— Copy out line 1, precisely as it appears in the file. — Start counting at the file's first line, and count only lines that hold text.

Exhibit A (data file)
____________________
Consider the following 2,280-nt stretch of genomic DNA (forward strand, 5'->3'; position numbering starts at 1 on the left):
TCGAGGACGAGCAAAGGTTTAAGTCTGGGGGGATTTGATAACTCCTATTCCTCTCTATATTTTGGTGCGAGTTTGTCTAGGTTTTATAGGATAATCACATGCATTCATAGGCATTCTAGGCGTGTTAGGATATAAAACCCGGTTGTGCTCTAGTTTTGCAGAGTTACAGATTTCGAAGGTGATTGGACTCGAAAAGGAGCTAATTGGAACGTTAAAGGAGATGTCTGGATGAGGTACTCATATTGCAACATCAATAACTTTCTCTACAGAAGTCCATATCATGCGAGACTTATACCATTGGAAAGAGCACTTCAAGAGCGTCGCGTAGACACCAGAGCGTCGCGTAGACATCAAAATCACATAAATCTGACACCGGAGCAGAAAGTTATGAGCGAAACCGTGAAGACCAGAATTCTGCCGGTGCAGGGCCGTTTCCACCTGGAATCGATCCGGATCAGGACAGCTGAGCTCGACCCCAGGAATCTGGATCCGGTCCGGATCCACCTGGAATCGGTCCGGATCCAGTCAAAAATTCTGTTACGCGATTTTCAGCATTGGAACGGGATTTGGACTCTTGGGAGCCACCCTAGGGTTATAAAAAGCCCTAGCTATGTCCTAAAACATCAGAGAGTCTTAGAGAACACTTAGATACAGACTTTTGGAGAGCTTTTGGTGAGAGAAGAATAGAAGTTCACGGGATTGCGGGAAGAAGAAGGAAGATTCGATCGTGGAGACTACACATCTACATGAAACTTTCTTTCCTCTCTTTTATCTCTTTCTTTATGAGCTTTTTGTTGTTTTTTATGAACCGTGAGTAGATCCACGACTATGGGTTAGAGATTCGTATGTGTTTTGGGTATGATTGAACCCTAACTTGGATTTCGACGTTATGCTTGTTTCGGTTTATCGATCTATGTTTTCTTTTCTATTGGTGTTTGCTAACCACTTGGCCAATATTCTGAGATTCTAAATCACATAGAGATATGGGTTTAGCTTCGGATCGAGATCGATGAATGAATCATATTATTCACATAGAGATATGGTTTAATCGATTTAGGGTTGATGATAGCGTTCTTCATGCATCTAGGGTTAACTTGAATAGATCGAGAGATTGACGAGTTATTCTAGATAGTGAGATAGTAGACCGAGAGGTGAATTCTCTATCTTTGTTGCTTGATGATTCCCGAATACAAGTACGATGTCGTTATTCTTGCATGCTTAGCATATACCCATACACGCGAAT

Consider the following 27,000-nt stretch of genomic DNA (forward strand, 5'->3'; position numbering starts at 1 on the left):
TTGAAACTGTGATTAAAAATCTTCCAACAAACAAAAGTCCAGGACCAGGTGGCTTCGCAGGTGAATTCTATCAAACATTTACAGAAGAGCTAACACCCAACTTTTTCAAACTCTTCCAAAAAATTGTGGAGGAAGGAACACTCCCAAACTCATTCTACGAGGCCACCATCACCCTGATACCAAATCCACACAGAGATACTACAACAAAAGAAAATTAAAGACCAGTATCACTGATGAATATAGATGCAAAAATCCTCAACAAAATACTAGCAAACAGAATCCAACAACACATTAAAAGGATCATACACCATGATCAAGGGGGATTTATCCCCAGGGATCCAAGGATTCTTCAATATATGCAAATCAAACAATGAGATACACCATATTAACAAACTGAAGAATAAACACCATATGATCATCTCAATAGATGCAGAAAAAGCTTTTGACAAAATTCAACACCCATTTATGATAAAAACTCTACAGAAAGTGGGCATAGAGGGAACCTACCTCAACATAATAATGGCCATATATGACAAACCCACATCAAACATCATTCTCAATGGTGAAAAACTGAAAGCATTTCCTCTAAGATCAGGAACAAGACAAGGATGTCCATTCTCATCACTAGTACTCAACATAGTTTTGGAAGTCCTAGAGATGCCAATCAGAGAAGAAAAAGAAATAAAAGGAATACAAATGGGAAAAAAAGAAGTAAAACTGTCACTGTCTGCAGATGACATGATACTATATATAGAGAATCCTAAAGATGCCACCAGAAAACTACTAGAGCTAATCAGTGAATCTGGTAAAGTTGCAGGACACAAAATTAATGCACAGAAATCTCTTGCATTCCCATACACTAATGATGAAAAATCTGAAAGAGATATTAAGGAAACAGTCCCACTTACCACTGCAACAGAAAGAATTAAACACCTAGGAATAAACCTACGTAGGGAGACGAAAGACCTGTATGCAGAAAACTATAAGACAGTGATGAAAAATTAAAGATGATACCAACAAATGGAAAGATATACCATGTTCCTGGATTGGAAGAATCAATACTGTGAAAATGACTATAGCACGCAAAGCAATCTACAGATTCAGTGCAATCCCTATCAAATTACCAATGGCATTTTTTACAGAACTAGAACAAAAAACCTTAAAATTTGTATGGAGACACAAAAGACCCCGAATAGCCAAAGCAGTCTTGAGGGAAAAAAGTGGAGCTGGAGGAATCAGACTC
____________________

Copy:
Consider the following 2,280-nt stretch of genomic DNA (forward strand, 5'->3'; position numbering starts at 1 on the left):